... 'the boat' was something more than just the shell or its crew ... it encompassed but transcended both — it was something mysterious and almost beyond definition. It was a shared experience — a singular thing that had unfolded in a golden sliver of time long gone, when nine good-hearted young men strove together, pulled together as one, gave everything they had for one another, bound together forever by pride and respect and love.
— Daniel James Brown, The Boys in the Boat, 2013

Remembering the Crew Team

In the Spring of 1984, at the end of my freshman year at UNH, the Crew Team held it's Alumni Day. The boathouse was suddenly overrun with former rowers who came back once a year to reconnect with old team mates, lace themselves into a shell once more, and let their bodies remember the fluid motion of rowing that they had forced it to learn so completely that they never forgot it. After paddling up and down the river they talked about past glories, races won and lost, boat mates present and missing.

I clearly remember being in the boathouse and on the dock that day in full awareness that I was looking at a bond and camaraderie that was mine for the taking, but which I would never share. I knew that this group was the kind of people that you would want to have in your life until you died. People with whom you had shared much and whom you fully trusted. People with whom you had a common experience so grueling, and yet so satisfying, that they would be your 'team' until your dying day.

I was choosing another path. I loved rowing, and it genuinely pained me to consciously give up the love that these people had, because I already felt it. I had only rowed for a year, but the bond of that time was very deep. Here were people who had done it for 4 years, and as they basked in the glow of those years I felt some envy of what they had and of what I was giving up.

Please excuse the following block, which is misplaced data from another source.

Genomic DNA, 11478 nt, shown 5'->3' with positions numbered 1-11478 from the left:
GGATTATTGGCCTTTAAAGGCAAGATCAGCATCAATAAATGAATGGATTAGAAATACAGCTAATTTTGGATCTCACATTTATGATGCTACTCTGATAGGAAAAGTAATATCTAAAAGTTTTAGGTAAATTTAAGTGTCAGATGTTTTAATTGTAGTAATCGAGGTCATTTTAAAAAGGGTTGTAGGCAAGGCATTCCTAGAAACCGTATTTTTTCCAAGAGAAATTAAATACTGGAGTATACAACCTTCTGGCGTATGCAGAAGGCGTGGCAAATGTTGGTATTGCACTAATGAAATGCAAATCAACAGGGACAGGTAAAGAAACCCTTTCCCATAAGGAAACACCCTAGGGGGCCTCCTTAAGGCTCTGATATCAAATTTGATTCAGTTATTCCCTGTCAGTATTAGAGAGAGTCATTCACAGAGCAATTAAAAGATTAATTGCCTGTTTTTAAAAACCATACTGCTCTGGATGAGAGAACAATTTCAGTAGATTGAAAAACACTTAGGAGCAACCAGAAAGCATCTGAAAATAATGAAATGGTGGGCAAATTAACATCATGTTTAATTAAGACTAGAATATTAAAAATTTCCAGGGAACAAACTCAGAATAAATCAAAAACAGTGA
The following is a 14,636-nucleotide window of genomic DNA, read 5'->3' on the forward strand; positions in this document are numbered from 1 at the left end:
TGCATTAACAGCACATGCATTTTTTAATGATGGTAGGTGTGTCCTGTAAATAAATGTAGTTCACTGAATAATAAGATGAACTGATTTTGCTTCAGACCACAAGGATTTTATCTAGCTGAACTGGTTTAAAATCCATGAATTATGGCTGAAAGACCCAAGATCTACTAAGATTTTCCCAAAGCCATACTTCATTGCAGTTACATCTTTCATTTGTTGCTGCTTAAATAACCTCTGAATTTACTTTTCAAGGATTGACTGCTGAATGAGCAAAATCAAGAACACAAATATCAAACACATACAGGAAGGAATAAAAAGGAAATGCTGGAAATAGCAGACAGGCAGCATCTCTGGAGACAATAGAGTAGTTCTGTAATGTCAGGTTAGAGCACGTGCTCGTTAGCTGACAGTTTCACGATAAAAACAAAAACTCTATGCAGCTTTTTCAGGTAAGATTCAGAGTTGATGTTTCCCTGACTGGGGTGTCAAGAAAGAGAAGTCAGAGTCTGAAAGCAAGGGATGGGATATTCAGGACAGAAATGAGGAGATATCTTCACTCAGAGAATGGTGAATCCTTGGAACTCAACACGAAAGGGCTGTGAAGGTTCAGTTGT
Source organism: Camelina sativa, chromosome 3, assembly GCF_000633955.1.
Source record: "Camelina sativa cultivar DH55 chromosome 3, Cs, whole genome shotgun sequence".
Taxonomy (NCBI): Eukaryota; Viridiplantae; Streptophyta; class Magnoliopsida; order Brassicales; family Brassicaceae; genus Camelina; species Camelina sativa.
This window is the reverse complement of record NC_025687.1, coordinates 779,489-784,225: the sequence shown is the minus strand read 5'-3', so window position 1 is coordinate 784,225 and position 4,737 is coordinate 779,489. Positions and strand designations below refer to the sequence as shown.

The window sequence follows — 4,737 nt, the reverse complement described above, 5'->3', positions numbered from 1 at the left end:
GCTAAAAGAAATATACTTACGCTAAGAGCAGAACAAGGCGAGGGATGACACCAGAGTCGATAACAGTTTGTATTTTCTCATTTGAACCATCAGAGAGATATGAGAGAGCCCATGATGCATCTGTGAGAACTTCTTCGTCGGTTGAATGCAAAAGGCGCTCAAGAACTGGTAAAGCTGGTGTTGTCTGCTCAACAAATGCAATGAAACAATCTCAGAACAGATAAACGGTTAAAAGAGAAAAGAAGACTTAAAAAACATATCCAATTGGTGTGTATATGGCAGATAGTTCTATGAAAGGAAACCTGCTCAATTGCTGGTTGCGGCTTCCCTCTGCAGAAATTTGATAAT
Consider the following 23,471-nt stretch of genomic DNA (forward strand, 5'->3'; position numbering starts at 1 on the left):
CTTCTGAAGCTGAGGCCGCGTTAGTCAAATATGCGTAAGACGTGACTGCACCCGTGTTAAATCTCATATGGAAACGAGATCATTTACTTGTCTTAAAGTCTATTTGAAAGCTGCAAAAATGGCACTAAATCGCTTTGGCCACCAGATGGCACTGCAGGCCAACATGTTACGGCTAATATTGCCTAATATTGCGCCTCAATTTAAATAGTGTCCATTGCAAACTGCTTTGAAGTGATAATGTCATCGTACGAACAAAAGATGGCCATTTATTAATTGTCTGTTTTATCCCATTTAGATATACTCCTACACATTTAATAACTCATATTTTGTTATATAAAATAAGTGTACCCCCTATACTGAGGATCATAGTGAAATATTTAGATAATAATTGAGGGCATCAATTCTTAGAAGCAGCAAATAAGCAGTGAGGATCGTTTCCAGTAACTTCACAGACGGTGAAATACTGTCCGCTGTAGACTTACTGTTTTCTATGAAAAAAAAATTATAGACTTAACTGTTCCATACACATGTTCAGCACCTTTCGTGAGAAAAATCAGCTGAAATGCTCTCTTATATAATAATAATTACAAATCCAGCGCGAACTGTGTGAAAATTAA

I don't begrudge leaving the sport. It allowed me to pursue what was important to me. I would by lying to myself if I said that I wasn't sad about doing it though...

Standing on the dock with all those former UNH rowers I could feel the unbreakable bond they all shared. They had given their all for something, and that ties you together in a way that few experiences can. I was envious of them in that they could give themselves so fully and completely to a single thing — that was not something I was able to do. Life was too big and there were too many roads that I wanted to go down for me to achieve the singular focus that rowing required. I had tasted the feeling of boat that had gotten 'in swing' and it was transcendent. I had felt the call of the sport and felt the desire to fully commit to my team and my boat. But the completeness of the commitment also held me back. I knew that if I was going to continue with Crew I would want to give myself to it completely, and there was too much else that I wanted to do with my time. Too many other things that I wanted to experience. I envied those that could attain and maintain that singularity of focus. The world was too big and too interesting to me.

... but standing on the dock that day I could feel the bond that I could not be a part of, and part of me mourned that I would not be there in the years to come.